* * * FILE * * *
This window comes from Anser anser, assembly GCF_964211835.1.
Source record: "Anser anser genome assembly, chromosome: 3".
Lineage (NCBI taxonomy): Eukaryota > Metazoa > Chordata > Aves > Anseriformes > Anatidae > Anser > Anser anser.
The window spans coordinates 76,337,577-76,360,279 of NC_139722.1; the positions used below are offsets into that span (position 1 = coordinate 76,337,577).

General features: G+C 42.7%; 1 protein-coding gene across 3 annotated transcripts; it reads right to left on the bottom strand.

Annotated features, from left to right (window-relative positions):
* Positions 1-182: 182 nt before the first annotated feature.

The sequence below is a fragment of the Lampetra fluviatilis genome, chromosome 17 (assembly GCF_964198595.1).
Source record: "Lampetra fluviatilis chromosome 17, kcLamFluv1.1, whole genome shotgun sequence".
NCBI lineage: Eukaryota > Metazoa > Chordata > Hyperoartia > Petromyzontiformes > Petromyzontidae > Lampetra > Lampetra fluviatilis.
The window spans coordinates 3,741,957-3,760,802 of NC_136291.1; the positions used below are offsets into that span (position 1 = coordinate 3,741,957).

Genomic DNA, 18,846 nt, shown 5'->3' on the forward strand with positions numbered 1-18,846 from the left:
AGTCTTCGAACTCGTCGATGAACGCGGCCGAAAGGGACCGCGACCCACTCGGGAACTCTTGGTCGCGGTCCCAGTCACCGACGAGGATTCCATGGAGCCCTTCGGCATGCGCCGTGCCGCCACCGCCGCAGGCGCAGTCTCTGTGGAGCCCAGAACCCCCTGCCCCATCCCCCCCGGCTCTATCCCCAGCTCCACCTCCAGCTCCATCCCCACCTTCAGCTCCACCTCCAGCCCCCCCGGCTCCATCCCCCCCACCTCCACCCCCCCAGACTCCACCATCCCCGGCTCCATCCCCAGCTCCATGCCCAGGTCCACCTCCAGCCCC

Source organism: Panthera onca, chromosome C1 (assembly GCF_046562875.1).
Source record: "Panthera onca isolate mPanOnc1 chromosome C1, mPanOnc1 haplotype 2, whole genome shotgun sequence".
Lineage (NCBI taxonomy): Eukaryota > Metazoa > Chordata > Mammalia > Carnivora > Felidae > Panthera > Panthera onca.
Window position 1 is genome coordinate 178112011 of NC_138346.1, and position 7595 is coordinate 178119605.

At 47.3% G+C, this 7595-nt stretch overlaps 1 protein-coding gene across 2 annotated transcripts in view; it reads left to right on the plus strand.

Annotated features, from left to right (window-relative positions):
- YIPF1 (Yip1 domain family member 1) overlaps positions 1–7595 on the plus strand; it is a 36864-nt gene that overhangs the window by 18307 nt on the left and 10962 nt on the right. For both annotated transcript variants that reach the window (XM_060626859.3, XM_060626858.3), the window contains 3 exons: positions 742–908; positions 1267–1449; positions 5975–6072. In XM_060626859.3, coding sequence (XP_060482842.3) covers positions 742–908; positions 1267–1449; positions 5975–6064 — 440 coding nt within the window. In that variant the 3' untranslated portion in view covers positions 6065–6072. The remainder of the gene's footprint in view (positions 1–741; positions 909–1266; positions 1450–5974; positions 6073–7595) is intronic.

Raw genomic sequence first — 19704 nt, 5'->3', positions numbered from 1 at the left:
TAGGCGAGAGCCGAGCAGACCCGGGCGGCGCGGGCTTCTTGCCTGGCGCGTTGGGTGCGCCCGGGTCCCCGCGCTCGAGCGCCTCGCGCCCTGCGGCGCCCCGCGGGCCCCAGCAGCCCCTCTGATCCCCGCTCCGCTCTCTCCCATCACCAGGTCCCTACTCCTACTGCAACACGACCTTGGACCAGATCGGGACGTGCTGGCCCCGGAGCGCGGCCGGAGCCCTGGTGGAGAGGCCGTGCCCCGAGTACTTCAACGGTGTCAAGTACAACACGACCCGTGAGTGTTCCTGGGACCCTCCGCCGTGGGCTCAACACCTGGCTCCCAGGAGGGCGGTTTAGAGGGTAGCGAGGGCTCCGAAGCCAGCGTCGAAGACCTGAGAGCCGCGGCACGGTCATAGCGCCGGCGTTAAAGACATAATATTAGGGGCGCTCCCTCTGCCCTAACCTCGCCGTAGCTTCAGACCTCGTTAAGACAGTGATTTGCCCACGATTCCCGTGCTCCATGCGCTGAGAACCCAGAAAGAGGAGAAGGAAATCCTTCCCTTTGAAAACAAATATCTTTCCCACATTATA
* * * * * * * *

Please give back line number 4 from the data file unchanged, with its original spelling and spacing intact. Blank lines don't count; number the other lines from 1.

The window spans coordinates 76,337,577-76,360,279 of NC_139722.1; the positions used below are offsets into that span (position 1 = coordinate 76,337,577).